The Government announced their decision - what now for Chagossians?
It will come as no surprise that the UK Chagos Support Association are deeply saddened by the Government’s recent decision against pilot resettlement of the Chagos Islands. The decision came as a shock to us and has paralysed many in the community.
As a group dedicated to supporting the people of the Chagos Islands, we do not speak on their behalf. However we are in regular contact with many in the Chagossian community and those conversations have formed the basis of our position.
The UK Chagos Support Association do not accept the Government’s decision. We believe it was based on flawed evidence and we will support the Chagossian community however they choose to respond.
However, we welcome the Government’s new commitment to “improving the lives of the Chagossians in the places where they are now” and we hope we can work constructively with both Government and the Chagossian community to come to a settlement that works for both parties.
With regards the Written Ministerial Statement that announced the decision, while we are pleased that the Government acknowledged that historic treatment of Chagossians was wrong, we believe it should be acknowledged as illegal. The basis of Chagossian exile was a falsehood and should be recognised as such.
It is also misleading to suggest Chagossians wanted to “go back to their former way of life.” The Foreign Office consultation demonstrated Chagossians understood that life on the returned islands would be different from the life they used to lead. There was great enthusiasm for modern industries like eco-tourism, environmental protection and administrative roles within BIOT and the US base.
The enthusiasm found in the consultation was matched by requisite skill found in the KPMG study, which states, “the wide range of employment skills present in the Chagossian community has allowed the team to identify major livelihood options for a resettled community”. This seriously brings into question the Government’s concerns around “job prospects”.
Chagossians are not naive. They are aware of the challenges that return presents. But all these challenges were accounted for in the KPMG study - on which after completion, Ministers accepted return was “practically feasible”
The KPMG study also addressed security and defence concerns - concerns that have never been properly outlined. Almost all US military bases have an attached civilian population and the base on Diego Garcia has a large population of temporary labourers. The statement says that Ministers had “considered the interaction of any potential community with the US Naval Support Facility”, which prompts the question; what are the outcomes of these considerations?
The idea that “costs to the British taxpayer” are a barrier is difficult to accept and frankly insulting. Firstly, many Chagossians are the British taxpayers mentioned. Moreover, the £60m resettlement start-up costs over three years are a tiny proportion of the international aid budget, over which citizens of British Overseas Territories have first call. We would also expect contributions from the US, the EU, the private sector and NGOs.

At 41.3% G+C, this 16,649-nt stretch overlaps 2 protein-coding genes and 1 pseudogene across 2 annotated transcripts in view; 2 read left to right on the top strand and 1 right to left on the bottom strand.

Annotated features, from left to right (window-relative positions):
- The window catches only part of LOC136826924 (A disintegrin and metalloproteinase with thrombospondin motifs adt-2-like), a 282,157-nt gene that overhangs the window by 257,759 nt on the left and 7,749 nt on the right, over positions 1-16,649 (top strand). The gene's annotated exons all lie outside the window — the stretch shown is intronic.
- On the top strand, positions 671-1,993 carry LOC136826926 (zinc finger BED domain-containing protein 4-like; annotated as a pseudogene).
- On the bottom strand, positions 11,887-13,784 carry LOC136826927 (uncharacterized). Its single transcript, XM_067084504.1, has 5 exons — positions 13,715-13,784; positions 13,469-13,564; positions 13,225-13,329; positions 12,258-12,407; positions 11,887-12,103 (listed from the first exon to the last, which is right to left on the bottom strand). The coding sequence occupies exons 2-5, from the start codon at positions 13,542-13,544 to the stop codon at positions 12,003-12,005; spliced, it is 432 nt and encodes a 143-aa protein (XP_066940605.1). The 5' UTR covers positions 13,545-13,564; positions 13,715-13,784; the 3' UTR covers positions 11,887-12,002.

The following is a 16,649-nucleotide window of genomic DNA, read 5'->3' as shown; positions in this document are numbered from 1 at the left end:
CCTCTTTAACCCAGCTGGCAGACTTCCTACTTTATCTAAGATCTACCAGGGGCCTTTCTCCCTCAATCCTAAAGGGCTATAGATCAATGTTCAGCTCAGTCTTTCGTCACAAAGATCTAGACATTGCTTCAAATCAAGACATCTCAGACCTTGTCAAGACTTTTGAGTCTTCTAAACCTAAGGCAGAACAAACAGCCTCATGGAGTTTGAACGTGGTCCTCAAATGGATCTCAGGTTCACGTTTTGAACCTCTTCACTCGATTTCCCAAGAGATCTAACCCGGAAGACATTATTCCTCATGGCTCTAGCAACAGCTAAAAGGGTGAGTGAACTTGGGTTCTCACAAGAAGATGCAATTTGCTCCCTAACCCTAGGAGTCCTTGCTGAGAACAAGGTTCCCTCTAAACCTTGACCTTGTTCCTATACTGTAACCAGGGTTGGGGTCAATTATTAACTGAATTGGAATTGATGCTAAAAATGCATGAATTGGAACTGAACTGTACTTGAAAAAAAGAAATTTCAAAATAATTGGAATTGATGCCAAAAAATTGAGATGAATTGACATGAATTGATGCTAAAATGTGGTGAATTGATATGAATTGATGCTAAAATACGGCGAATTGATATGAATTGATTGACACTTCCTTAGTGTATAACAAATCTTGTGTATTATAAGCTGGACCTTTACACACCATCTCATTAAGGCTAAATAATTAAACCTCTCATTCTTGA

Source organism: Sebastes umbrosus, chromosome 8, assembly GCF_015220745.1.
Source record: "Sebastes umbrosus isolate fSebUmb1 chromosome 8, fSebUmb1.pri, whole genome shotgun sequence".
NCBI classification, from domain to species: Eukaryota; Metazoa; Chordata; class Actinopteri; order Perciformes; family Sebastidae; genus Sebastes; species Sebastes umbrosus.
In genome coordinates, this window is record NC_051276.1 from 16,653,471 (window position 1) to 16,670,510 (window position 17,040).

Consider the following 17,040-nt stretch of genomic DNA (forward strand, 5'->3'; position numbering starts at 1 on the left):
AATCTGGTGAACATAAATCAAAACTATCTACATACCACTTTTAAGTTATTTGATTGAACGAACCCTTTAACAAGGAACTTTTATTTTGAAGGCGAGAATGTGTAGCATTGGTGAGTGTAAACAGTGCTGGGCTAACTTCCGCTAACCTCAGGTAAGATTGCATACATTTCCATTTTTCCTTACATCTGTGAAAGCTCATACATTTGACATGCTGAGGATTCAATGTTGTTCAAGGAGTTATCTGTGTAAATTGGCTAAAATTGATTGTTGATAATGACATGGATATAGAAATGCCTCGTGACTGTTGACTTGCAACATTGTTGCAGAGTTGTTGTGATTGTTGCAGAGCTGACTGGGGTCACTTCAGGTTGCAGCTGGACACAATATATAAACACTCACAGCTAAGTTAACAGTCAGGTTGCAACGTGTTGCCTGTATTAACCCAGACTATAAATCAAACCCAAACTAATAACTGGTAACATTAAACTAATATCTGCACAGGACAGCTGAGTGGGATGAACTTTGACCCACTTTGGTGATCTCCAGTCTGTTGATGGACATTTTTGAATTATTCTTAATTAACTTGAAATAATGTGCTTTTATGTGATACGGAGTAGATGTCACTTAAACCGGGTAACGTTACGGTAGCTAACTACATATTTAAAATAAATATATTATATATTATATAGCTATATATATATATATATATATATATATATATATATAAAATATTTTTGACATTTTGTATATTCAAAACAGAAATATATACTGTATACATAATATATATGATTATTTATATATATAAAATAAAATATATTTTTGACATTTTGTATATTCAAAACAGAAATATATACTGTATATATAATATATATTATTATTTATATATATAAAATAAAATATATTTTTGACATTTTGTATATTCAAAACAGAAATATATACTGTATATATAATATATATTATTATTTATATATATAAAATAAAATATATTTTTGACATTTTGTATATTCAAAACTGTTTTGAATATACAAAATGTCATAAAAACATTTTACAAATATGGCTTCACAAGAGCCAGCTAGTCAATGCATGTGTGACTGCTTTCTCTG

Recently the Government spent £285m on an airport on St Helena. It is not even fit for purpose. Every year defence of the Falklands costs UK taxpayers upwards of £60m. Why is the Government so opposed to funding a resettlement programme on the Chagos Islands?
We absolutely welcome the Government’s new commitment to make “improvements to the livelihoods of Chagossians in the communities where they now live” and are willing to work with the Government to make this happen. However, we are sceptical of the £40m funding package.
The fund’s stated aim is to “[address] the most pressing needs of the community by improving access to health and social care and to improved education and employment opportunities”. This raises a number of questions: how was the fund calculated? What will it be spent on? How will it reach the community? Who will be eligible to receive it?
We know that the fund will “support a significantly expanded programme of visits to BIOT for native Chagossians”. Visits to BIOT (the Government name for the Chagos Islands) used to take place almost annually - what does a “significantly expanded programme” mean? It is also vital that the criteria of ‘native’ is clarified. If it only means those who were born on the islands then anyone under the age of 40 will be excluded, robbing younger Chagossians of their identity and links to their birthplace.
There are extremely serious problems affecting the Chagossian community that urgently need to be addressed and could be with minimal funding.
Families are routinely torn apart because the Home Office does not recognise Chagossian identity. Many Chagossians have been deported or are in Immigration Removal Centres. Simply trying to keep a family together is an inconceivable challenge to many - costing time and money and removing any chances of social or economic mobility.
If the Government is to do just one thing to improve the lives of Chagossians where they are now, it must be to fix the immigration laws that are literally ripping their community apart. One Chagossian put it very poignantly; “these laws are causing a second exile”.
We do not accept the decision and we will support Chagossians in any campaign they mount against it. However it is also important that we hold the Government to account on their commitment to improving the lives of Chagossians.
It is embarrassing that the Government threw away such a perfect opportunity to right a historical wrong. To address these laws would at least offer them some redemption - but crucially it would offer some hope to a community that has been on history’s losing side for far too long.